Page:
Figure 2
A) Post operatory aspect after Cabrol procedure. B) Histological section of a fragment of the aorta removed during surgery, showing fibrosis at the adventitia (indicated by arrows) and very mild mononuclear inflammatory infiltrate (hematoxylin & eosin staining)

The patient was discharged on the 14th postoperative day without complications.

Discussion

Coronary ostial anastomoses dehiscence is a rare complication following aortic procedures1Haddy SM. Aortic pseudoaneurysm after Bentall procedure. J Cardiothorac Vasc Anesth. 1999;13(2):203-6.

Shinohara K, Ishikura F, Tanaka N, Asaoka N, Nakasone I, Masuda Y, et al. Diagnosis of coronary artery dehiscence and pseudoaneurysm after modified Bentall operation by Doppler color flow imaging: a case report. J Cardiol. 1994; 24(6):475-9.

Barbetseas J, Crawford ES, Safi HJ, Coselli JS, Quinones MA, Zoghbi WA. Doppler echocardiographic evaluation of pseudoaneurysms complicating composite grafts of the ascending aorta. Circulation. 1992; 85(1):212-22.

Cujec B, Bharadwaj B, Chait P, Hayton R.Dehiscence of the proximal anastomosis of aortocoronary bypass graft. Am Heart J. 1990; 120(5): 1217-20.

Rice MJ, McDonald RW, Reller MD. Diagnosis of coronary artery dehiscence and pseudoaneurysm formation in postoperative Marfan patient by color flow Doppler echocardiography. J Clin Ultrasound . 1989; 17(5):359-65.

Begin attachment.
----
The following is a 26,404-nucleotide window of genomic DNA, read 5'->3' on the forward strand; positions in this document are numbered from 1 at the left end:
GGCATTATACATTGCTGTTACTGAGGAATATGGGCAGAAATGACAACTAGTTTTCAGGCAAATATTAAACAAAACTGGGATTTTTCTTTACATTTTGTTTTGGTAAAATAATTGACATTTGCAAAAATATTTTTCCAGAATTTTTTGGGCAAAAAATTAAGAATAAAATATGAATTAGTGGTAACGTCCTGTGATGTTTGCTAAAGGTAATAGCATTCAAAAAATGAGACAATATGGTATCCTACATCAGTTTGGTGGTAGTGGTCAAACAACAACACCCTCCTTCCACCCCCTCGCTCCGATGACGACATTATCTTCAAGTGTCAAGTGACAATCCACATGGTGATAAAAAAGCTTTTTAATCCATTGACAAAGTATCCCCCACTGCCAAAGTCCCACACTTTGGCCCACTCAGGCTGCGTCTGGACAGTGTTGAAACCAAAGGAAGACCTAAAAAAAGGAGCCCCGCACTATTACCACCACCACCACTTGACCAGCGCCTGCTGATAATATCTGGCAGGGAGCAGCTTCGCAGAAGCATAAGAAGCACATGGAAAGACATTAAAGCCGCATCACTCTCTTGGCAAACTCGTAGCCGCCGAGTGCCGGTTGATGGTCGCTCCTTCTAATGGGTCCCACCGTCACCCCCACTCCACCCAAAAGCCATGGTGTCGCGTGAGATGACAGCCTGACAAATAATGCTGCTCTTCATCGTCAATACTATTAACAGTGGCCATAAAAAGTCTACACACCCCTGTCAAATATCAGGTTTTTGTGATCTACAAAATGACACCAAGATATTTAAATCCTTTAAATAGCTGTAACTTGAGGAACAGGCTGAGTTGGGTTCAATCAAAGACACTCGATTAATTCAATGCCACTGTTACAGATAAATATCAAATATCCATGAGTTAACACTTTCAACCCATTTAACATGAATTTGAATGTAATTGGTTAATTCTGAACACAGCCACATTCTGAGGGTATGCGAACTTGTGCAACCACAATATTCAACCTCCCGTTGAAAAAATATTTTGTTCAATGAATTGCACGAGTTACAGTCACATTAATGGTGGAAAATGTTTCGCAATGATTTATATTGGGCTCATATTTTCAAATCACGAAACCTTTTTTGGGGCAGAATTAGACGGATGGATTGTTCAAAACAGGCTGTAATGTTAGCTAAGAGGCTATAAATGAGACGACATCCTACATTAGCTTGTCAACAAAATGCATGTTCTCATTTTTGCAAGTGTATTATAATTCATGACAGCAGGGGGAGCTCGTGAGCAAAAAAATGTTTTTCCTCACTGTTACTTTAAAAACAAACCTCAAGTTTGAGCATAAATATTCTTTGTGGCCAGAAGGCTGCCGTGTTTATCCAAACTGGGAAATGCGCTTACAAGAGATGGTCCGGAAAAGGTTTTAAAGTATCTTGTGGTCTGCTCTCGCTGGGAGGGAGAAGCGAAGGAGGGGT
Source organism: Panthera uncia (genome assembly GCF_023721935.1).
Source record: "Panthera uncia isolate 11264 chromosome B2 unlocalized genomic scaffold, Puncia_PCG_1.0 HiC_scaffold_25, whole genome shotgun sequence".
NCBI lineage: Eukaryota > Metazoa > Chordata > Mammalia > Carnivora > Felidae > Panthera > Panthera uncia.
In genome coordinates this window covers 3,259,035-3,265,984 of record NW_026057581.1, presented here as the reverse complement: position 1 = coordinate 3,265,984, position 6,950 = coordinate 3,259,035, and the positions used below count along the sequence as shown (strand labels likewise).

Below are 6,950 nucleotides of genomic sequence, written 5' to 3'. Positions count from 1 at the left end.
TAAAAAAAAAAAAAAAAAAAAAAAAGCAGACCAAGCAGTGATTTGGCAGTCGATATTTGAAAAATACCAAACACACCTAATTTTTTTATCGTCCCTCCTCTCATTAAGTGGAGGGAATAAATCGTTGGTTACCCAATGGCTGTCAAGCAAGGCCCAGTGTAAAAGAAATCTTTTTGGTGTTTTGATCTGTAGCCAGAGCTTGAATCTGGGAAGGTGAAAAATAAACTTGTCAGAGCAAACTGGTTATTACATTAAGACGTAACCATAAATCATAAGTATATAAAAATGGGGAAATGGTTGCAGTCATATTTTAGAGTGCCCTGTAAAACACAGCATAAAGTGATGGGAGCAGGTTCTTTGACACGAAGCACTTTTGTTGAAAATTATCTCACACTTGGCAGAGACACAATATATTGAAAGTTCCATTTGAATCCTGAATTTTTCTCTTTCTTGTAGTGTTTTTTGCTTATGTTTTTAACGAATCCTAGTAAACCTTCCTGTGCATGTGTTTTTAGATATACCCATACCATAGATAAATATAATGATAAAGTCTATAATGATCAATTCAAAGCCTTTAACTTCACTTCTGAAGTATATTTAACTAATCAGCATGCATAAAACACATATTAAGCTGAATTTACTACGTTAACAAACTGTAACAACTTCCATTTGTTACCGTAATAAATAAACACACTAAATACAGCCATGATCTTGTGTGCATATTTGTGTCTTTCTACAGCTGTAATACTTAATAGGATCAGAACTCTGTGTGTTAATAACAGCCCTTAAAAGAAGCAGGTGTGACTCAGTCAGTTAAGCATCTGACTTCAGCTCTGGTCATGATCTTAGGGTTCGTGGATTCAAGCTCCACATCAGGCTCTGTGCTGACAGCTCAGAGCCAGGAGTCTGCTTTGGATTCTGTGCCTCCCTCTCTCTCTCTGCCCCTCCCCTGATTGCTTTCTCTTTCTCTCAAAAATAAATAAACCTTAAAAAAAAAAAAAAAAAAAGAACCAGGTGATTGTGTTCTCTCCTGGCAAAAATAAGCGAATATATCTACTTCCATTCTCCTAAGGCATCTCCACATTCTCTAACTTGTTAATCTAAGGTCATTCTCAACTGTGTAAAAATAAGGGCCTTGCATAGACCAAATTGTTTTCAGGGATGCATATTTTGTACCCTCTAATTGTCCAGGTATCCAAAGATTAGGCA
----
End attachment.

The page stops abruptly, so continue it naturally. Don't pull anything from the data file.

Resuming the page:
- 6Monney P, Pellaton C, Qanadli SD, Jeanrenaud X. Aortic pseudo-aneurysm caused by complete dehiscence of the left coronary artery 7 years after a composite mechanical-valved conduit aortic root replacement (Bentall operation). Eur Heart J. 2012; 33(1):60.. Regarding the etiologies related to this unusual finding, infection of aortocoronary vein graft suture lines is the most common cause of this condition and some cases may be associated with early postoperative Staphylococcus aureus superficial wound infection. In this case, the patient presented with late clinical features several years after the surgical procedure; and the anatomopathological examination7Smith P, Qureshi S, Yacoub MH. Dehiscence of infected aortocoronary vein graft suture lines. Cause of late pseudoaneurysm of ascending aorta. Br Heart J.1983;50(2):193-5. , 8Douglas BP, Bulkley BH, Hutchins GM. Infected saphenous vein coronary artery bypass graft with mycotic aneurysm. Fatal dehiscence of the proximal anastomosis. Chest. 1979;75(1):76-7. revealed no signs of infection in the aorta specimen and Dacron prosthesis (Figure 2B).

Dehiscence of the coronary ostial anastomoses may also occur more frequently in patients with connective tissue diseases or other genetically defined aortopathies like Marfan syndrome. In these patients, recurrence of life-threatening cardiovascular manifestations is not uncommom. Other aspects related to dehiscence of the coronary graft concern to technical details during the Bentall procedure like increased bleeding or difficulties of hemostasis, limiting the reestablishment of coronary flow, a crucial aim of the composite graft-valve procedures like Bentall De Bono technique.

In this case, the patient had an unremarkable evolution after the Bentall procedure. Subclinical manifestations of early infection after the first procedure may have passed unnoticed and may have been associated with periprosthetic leaks. Moreover, technical problems may have contributed to dehiscence formation. Small leaks can progress along the years and evolve late after surgery into pseudoaneurysms and other variable clinical features depending on the site of the aortic dehiscence and involvement of the surrounding structures.